• CDC counts 383 salmonella cases from tomatoes

    The toll of the U.S. salmonella outbreak continues to rise; tomatoes from sections of Mexico and Florida remain the main suspects as the source of the outbreak

  • Why it takes so long to trace a bad tomato

    Tomatoes do not carry bar codes, so it is difficult to trace the source of the recent tomato-borne salmonella outbreak; tomatoes coming from Mexico and parts of Florida are prime suspects

  • Making U.S. food safe, I: FDA not moving fast enough

    The recent outbreak of tomatoe-borne salmonella poisoning moved legislators to charge that the FDA has not made good on its promise last year to make food safer for U.S. consumers

  • Making U.S. food safe, II: Tracing the sources of bad food

    The United States lacks a system for effective tacking and tracing of food supplies as they are distributed throughout the country; one expert says that “Right now the technology [for tracking food] exists, but it’s not being used widely because companies aren’t required to use them”

  • Background: More on tomato-borne salmonella

    Recent census of produce outbreaks between 1996 and 2007 counted no fewer than 33 epidemics from Salmonella-contaminated fruits and vegetables; in five of them, tomatoes were the culprit

  • Meaningful farm bill reform effort fails yet again

    Current law allows subsidies to farmers with annual adjusted gross income of as much as $2.5 million; the administration and many legislators wanted to to end payments to producers with adjusted gross incomes greater than $200,000; agribusiness industry plowed more than $80 million into lobbying last year — and defeated the measure

  • Cargill to promote food safety training in China

    Cargill will partner with AQSIQ to provide Chinese government officials, academics, and business leaders with food safety training to expand their knowledge in food safety management

  • U.S. food inspection system one step away from breaking point

    High FDA official says U.S. food inspection system is not broken yet, but that a few food-borne outbreaks at the same time would push it toward the “breaking point”; official says FDA is “lacking the work force” to be able to respond to more than one major food borne outbreak at a time

  • Debating NAIS

    Is the USDA’s Nationwide Automatic Identification System (NAIS) an essential tool for fighting animal disease and agroterrorism — or is it a threat to civil liberties and a heavy, unnecessary burden on small farmers and pet owners? The debate continues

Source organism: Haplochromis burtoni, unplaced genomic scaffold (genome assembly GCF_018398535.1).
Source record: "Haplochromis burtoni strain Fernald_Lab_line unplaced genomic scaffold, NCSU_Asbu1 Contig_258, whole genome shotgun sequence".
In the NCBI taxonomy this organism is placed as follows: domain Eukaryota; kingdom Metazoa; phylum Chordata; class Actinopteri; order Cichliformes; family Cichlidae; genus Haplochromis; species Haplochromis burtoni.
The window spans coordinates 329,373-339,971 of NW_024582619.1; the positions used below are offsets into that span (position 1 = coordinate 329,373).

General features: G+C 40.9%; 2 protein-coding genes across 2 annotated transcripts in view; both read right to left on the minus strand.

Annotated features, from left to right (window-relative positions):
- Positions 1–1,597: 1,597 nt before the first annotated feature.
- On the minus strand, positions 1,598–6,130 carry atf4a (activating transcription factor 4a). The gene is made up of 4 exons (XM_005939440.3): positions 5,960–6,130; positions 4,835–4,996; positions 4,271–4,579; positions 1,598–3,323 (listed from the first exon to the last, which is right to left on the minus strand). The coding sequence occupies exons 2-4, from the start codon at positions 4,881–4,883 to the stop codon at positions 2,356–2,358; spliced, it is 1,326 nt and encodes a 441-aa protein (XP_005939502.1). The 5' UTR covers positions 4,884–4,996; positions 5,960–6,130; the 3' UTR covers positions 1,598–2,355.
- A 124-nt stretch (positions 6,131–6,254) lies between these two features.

• FDA criticized for ignoring health problems in spinach packing

    You may want to think twice before ordering spinach next time: Inspections of sixty-seven facilities found inadequate restroom sanitation, litter piles, and indoor condensation posing a risk of food contamination by microorganisms; the bad thing is that the FDA has taken no action to correct these breaches

  • HSDW conversation with Marion Nestle

    Professor Nestle on food safety in a globalized economy, the threat of bioterrorism, government regulation of the industry, and genetic modification

  • FSIS exemplifies growing inadequacy of U.S. food inspection regime

    Decline and fall: In FY 1981, FSIS spent $13.22 per thousand pounds of meat and poultry inspected and passed; by FY 2007, the figure had fallen to $8.26 per thousand pounds; in FY 1981 FSIS employed about 190 workers per billion pounds of meat and poultry inspected and passed; by FY 2007, FSIS employed fewer than 88 workers per billion pounds

  • FDA needs to move with the times

    The FDA tasks and responsibilities grow as its budget and resources are cut; FDA commissioner says agency needs to adapt to changing safety concerns and technological advances in both industries

  • U.S. growing dependence on corn increasingly worries economists

    The U.S. economy’s dependence on corn — to feed dairy cows and egg-laying hens; fatten cattle, hogs, and chicken; make sweet soda; and meet ethanol mandates — leads economist to warn of a “corn shock” in case of a drought across the Midwest

  • MSU lab develops early-warning for biological invaders

    Montana State University lab creates a nationwide team of plant pest experts who work together to identify pests, teach each other from their personal fields of expertise, and track the development of threats to agriculture or, potentially, human health